She knows what she does is vitally important. “There is a reason for this law [the Choice on Termination of Pregnancy Amendment Act No 1 of 2008, which allows legal abortions in South Africa],” she says. “It’s saving lives.”
A 2013 research survey found that almost half of all abortions performed in South Africa were done illegally, despite abortion being legal here for years.
Brenda says the link between abortion-related deaths and poverty is also a motivating factor in her work, along with her belief in women’s rights to make their own choices about their bodies.
An abortion nurse in Gauteng can see up to 40 patients daily, Daphne says. These nurses also struggle with difficult working conditions – understaffed clinics, equipment shortages and a lack of managerial leadership and counselling.
Daphne, who worked as a midwife at Chris Hani Baragwanath Hospital for 18 years and has performed 10 abortions herself, says nurses are often “overwhelmed and find it difficult to cope with everything that goes on”.
With no counselling sessions available to nurses they have to find their own ways to deal with the pressure of their jobs, often breaking down at home, Daphne says.
Daphne recalls one shift when a nurse treating a patient who had been to a backstreet abortionist was left traumatised after she had to deliver a stillborn baby.
“People who are not trained to terminate pregnancies will give a woman tablets and tell them when they start bleeding they must go to hospital. That becomes a problem for trained nurses because a lot of the time patients will seek help when it’s too late because they’ve bled too much,” Daphne says.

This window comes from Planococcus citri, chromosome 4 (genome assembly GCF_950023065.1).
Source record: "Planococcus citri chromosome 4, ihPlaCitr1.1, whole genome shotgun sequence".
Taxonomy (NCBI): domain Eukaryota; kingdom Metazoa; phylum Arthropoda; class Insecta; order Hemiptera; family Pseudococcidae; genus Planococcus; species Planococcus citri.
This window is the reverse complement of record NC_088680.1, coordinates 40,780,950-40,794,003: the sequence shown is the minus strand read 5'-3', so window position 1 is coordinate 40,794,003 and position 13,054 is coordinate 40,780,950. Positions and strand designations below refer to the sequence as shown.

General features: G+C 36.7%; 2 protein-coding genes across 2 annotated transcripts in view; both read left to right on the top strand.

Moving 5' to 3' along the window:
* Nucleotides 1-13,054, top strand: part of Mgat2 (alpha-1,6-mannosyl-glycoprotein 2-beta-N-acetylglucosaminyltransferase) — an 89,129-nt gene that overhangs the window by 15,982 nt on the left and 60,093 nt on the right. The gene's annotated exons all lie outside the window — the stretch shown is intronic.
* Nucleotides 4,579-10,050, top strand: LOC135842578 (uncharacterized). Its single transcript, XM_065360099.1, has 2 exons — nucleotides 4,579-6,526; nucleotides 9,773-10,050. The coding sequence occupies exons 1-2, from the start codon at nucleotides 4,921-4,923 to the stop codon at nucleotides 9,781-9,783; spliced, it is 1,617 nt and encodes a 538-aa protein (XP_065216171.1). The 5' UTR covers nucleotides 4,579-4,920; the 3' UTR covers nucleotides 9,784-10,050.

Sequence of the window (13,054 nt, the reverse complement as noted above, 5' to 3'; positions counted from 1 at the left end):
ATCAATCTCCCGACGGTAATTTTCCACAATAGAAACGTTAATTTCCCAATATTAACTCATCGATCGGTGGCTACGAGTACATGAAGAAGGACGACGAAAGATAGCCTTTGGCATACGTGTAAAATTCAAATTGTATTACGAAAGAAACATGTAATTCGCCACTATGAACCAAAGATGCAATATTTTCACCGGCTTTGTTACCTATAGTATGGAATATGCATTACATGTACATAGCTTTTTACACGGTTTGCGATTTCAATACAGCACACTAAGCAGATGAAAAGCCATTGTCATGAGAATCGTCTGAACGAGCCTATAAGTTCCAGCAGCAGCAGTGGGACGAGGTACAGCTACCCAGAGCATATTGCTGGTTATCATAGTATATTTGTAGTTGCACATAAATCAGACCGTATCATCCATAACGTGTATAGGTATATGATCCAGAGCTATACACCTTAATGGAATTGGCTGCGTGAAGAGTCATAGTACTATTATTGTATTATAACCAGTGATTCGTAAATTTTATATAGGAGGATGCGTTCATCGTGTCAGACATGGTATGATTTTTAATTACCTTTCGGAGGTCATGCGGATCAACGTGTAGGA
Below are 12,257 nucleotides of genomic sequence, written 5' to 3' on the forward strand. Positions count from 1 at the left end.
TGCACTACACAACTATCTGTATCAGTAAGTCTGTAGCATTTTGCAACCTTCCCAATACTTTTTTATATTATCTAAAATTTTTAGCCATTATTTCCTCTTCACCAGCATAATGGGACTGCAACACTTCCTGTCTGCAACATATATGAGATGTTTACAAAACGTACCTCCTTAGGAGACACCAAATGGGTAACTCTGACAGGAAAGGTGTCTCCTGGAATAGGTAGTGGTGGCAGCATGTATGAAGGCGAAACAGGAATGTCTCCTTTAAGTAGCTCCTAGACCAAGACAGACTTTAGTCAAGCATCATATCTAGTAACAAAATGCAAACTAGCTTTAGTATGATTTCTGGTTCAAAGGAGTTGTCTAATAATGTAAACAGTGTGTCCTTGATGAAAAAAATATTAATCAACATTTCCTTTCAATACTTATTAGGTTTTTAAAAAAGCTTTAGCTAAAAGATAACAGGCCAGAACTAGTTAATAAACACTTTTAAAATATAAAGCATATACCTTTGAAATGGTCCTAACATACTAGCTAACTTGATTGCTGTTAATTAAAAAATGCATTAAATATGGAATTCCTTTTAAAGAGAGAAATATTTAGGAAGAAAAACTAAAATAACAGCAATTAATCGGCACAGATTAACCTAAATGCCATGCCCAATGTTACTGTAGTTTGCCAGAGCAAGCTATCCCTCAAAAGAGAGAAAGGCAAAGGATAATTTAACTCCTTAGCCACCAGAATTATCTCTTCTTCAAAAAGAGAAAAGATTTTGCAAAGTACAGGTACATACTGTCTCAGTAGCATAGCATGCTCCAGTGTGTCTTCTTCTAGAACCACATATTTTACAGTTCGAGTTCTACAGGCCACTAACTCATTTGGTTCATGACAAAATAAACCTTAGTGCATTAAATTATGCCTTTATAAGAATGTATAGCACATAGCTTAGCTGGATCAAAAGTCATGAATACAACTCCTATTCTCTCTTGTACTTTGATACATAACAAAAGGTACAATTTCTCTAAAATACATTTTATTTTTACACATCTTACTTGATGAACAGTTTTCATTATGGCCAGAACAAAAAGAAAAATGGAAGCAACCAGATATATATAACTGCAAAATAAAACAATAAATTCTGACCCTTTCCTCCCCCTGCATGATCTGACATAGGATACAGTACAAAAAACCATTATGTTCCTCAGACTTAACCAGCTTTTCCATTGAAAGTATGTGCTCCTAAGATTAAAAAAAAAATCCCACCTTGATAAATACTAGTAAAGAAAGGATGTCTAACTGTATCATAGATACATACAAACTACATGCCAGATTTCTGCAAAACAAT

Despite having to deal with life and death daily, there’s no money for counselling sessions for abortion nurses at government health facilities, she says. However, Marie Stopes offers counselling for nurses to help them deal with the pressures of the job.
It’s not hard to see why nurses would switch to other fields given the pressure they work under, but for the 57 nurses in the Gauteng health department the rights of the women they treat are of paramount importance to them.
“It’s something they believe in,” Daphne says of the nurses who work in the 28 clinics and hospitals she’s responsible for.
“We don’t just take any nurse to do abortions – they volunteer for the role. Anyone who wants to come for this specific training must have a passion for why we do this – regardless of their beliefs.”
As a Christian herself, she believes in a woman’s right to terminate a pregnancy. “I’m passionate about women’s health because we are saving women from dying in the streets.”
In a bid to help the 57 nurses Daphne has presented Gauteng health MEC Gwen Ramokgopa with the findings of her thesis.
“I want the Gauteng government to know what is happening in clinics and I hope they can use my recommendations, which include offering incentives for nurses and conducting debriefing sessions.”
Daphne has also suggested the department increase the number of facilities that offer second-trimester abortions, as currently only one hospital does this.
Public health facilities can only perform termination of pregnancy up to 12 weeks (the end of the first trimester).
The system needs to change, she says – and until it does, people like Brenda will be there to help where they can.